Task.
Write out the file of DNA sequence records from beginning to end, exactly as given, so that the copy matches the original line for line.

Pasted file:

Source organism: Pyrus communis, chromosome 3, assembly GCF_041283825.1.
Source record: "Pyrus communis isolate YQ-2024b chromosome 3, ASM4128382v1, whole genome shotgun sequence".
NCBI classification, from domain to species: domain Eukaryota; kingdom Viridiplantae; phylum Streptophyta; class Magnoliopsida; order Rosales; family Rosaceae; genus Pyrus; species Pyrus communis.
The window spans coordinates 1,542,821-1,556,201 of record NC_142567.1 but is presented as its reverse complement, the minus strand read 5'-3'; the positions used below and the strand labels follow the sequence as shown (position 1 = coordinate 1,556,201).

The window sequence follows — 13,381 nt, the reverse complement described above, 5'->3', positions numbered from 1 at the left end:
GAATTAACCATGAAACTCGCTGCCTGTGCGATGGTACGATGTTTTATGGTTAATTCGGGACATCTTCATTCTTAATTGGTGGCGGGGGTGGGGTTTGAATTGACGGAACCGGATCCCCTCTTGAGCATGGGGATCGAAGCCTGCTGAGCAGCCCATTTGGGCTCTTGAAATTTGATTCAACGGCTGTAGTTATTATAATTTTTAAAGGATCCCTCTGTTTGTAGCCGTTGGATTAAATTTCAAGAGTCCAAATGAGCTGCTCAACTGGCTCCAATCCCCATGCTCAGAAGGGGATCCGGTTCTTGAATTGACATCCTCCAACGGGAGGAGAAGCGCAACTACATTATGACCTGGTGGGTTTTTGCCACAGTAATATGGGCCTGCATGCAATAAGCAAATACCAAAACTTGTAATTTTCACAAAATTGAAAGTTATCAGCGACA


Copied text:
Source organism: Pyrus communis, chromosome 3, assembly GCF_041283825.1.
Source record: "Pyrus communis isolate YQ-2024b chromosome 3, ASM4128382v1, whole genome shotgun sequence".
NCBI classification, from domain to species: domain Eukaryota; kingdom Viridiplantae; phylum Streptophyta; class Magnoliopsida; order Rosales; family Rosaceae; genus Pyrus; species Pyrus communis.
The window spans coordinates 1,542,821-1,556,201 of record NC_142567.1 but is presented as its reverse complement, the minus strand read 5'-3'; the positions used below and the strand labels follow the sequence as shown (position 1 = coordinate 1,556,201).

The window sequence follows — 13,381 nt, the reverse complement described above, 5'->3', positions numbered from 1 at the left end:
GAATTAACCATGAAACTCGCTGCCTGTGCGATGGTACGATGTTTTATGGTTAATTCGGGACATCTTCATTCTTAATTGGTGGCGGGGGTGGGGTTTGAATTGACGGAACCGGATCCCCTCTTGAGCATGGGGATCGAAGCCTGCTGAGCAGCCCATTTGGGCTCTTGAAATTTGATTCAACGGCTGTAGTTATTATAATTTTTAAAGGATCCCTCTGTTTGTAGCCGTTGGATTAAATTTCAAGAGTCCAAATGAGCTGCTCAACTGGCTCCAATCCCCATGCTCAGAAGGGGATCCGGTTCTTGAATTGACATCCTCCAACGGGAGGAGAAGCGCAACTACATTATGACCTGGTGGGTTTTTGCCACAGTAATATGGGCCTGCATGCAATAAGCAAATACCAAAACTTGTAATTTTCACAAAATTGAAAGTTATCAGCGACA